Saturday, June 06, 2009
Malcolm Douglas (J.T. Dogg)
I'm sorry to report the death of comic artist and illustrator Malcolm Douglas, who passed away in hospital on Sunday March 22nd 2009 after suffering from cancer. He was 54.
Malcolm, perhaps better known by his alias of J.T. Dogg, was one of the main artists on Oink! comic throughout its run in the late 1980s. Whilst many of us on that comic were still breaking in our styles, with our rawness and inexperience visible on the page, Malcolm's abilities were accomplished and solid, and helped raise those early issues far above a level they might otherwise have been without his input.
His comic strip work for Oink! included pig biker serial Street Hogs (written by the late Mark Rogers), which was followed by Dan Dare spoof Ham Dare, Pig of the Future, written by me. Malcolm also contributed the regular centre spread "Oink! Superstar Posters" which showcased his talents even more.
Writing Ham Dare was one of the first experiences I had of scripting for an artist other than myself. I enjoyed it immensely, even more so when I saw Malcolm's artwork. My scripts were a standard Dan Dare spoof (including the required pig theme) but Malcolm turned the series into something exceptional. He really went to town on detail and research, getting the colour and tone of the spoof just right. Due to Malcolm's superb artwork I always felt that Ham Dare was more true to Dan Dare than the series running in new Eagle at that time.
Ham Dare proved to be a success with the readers and after its initial serial (issues 15 to 19) returned in the Oink! Book 1989 (pub.1988) and the Oink! Holiday Special 1989.
It's the Special story in which I think Malcolm excelled himself on the strip. Originally intended to run as a serial in the regular comic, all five parts were instead published in the Holiday Special because the regular comic was set to merge into Buster. My story had The Weakun (a parody of The Mekon obviously) going back in time and change history by destroying the meteor shower that had wiped out the dinosaurs, before it struck Earth. Therefore humans never evolved as the dominant race and dinosaurs ruled the Earth forever, evolving into militaristic fascists for some reason. (I'm sure the idea had been used in SF before, but I wasn't aware of it.) Ham Dare, arriving out of time, had to change history back. The final part shows Ham going back to stop The Weakun, and thus the dinosaurs are wiped out. I decided to focus the extinction on just two dinosaurs - a mother and son, huddled together as the ice age wipes them out. Rather than the usual flippancy of my stories it was intended as a touching scene, and Malcolm certainly delivered the goods. Even today I find that sequence quite emotional, and it's due to Malcolm's artwork which drives it home. (Click on the image below to read it.)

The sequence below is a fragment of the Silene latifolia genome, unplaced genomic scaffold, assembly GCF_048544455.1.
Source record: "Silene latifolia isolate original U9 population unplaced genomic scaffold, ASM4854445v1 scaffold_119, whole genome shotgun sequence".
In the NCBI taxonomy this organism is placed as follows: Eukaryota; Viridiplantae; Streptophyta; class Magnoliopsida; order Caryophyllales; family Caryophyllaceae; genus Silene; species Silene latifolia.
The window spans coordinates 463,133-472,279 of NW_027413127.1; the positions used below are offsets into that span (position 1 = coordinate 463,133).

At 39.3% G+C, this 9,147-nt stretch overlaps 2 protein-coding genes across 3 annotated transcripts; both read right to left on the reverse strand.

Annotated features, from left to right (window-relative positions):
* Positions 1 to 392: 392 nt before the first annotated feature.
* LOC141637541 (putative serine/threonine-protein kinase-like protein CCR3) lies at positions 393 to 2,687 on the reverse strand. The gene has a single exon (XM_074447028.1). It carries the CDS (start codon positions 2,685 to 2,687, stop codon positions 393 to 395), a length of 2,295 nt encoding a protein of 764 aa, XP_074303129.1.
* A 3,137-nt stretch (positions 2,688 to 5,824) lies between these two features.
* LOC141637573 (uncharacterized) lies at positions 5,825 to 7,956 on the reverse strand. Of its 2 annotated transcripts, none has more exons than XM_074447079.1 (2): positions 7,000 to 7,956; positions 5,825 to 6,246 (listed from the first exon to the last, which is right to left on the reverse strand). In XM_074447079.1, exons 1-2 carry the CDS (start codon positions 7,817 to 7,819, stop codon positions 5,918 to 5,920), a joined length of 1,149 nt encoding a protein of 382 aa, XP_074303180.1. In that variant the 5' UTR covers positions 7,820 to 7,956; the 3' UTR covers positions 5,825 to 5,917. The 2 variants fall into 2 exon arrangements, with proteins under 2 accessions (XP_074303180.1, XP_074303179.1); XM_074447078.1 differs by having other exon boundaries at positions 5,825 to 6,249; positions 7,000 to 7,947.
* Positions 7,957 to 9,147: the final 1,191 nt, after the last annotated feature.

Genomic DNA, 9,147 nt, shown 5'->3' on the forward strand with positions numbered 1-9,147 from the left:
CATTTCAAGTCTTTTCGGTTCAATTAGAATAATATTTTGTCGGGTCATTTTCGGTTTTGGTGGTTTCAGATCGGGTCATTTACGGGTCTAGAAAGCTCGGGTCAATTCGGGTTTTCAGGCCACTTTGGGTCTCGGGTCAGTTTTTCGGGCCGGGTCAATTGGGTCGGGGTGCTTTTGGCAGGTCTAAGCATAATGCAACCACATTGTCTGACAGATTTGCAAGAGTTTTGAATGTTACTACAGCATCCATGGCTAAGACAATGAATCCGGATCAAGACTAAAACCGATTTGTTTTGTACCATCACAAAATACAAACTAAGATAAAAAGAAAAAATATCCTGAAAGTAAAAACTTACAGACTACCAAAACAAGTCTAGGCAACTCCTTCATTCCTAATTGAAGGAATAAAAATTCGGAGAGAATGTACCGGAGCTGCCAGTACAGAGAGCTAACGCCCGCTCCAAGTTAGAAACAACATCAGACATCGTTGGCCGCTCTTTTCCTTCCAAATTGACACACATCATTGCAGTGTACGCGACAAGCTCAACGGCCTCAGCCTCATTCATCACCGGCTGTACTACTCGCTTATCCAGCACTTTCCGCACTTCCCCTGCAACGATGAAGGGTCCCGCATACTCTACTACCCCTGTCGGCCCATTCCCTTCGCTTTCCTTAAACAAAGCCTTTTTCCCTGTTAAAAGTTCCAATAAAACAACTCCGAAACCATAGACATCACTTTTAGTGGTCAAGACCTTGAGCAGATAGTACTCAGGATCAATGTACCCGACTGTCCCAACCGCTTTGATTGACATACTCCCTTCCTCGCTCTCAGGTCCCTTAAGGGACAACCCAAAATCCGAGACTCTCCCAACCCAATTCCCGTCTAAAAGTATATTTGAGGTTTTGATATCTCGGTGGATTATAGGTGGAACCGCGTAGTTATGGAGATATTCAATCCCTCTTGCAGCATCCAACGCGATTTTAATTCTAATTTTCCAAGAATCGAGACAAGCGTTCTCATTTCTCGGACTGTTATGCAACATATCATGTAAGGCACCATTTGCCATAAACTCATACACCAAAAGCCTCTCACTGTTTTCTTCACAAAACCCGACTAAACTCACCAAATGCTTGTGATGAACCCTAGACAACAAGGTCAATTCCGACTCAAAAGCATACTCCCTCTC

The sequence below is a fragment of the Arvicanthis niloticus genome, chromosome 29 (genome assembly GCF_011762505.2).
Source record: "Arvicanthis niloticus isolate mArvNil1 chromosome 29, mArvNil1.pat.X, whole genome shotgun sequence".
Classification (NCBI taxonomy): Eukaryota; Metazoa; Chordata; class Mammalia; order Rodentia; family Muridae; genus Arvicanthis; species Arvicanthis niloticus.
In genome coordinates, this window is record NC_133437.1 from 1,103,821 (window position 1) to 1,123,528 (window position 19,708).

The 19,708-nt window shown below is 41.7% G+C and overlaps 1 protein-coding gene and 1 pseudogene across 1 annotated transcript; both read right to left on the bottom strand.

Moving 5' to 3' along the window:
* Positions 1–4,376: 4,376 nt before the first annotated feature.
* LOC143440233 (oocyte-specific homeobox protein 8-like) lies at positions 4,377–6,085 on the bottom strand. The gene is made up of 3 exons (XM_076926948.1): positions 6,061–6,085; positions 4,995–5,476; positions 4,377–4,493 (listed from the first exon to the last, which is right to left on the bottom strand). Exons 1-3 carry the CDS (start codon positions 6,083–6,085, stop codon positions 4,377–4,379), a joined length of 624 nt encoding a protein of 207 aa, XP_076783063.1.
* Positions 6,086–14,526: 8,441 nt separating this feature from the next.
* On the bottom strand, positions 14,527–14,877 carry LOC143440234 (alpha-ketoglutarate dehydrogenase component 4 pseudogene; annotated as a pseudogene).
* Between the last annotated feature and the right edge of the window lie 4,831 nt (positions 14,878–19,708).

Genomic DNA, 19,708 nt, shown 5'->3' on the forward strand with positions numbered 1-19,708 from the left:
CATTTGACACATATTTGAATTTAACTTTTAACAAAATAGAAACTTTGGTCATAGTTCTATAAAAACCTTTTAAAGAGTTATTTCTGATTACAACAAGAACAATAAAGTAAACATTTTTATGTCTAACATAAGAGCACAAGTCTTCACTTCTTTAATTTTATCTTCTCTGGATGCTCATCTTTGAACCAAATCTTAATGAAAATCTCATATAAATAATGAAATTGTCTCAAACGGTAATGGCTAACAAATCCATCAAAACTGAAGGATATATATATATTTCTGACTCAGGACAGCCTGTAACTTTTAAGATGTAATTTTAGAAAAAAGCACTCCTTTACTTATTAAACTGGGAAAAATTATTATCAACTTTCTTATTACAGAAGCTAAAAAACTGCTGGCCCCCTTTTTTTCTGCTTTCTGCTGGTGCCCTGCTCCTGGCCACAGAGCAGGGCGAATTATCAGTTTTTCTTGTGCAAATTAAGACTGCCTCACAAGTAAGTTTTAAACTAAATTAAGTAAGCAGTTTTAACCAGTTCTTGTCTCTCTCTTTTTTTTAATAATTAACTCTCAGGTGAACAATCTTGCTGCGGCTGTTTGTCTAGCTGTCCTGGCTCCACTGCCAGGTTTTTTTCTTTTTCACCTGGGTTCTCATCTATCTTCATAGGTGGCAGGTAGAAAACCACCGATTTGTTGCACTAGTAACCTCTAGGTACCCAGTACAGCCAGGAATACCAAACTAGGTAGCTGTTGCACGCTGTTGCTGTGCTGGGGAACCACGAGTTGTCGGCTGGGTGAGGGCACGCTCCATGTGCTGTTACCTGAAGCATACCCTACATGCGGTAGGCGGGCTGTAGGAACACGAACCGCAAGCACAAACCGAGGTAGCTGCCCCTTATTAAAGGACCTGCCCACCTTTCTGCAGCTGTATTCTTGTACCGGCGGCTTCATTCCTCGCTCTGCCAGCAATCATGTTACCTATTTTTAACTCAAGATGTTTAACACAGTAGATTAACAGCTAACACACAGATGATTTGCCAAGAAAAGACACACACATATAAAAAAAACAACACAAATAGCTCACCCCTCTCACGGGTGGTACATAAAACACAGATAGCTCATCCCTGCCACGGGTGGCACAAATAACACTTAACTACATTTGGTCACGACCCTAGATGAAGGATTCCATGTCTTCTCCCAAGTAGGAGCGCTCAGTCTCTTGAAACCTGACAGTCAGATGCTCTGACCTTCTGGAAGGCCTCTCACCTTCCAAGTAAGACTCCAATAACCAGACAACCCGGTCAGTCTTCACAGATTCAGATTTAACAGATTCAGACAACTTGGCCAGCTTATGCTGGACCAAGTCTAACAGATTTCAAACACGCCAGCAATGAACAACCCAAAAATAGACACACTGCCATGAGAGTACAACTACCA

I only met Malcolm Douglas once, - at the Oink! launch party up in Cheshire in 1986. We communicated quite a bit by phone during the Ham Dare work though, and I'd sometimes send him pencil roughs of ideas I had for the strip. After Oink! folded he moved on to freelance for UK adult comics such as Brain Damage, Gas, and Kev F Sutherland's UT. He also illustrated for Fiesta. In later years he dropped out of comics and no longer drew for a living but became very involved with the folk music scene, producing books for the English Folk Dance and Song Society. His knowledge of folk music earned him great respect amongst his fellow music fans.
Although Malcolm stated on his website that he didn't miss drawing, he had hoped to return to it: "I'll take up the pen again one day, I expect. It's in the blood and cannot forever be denied. When I do, though, it'll be on my own terms. No more hack work."
Sadly that was never to happen. However, Malcolm was happy in the folk scene, and fondly remembered, as can be seen by the many sincere tributes on this forum:
Of his work on Oink! Malcolm said "My, we had fun." We certainly did, and, I'm sure, so did the readers who enjoyed his distinctive contributions.
Malcolm Douglas' website is still active at present, and in his own words there the artist gives more background information on his work:
Update: Steve Holland has more information on his blog:
Also, an obituary appeared in The Guardian:
Rest In Peace Malcolm. You did a fine job.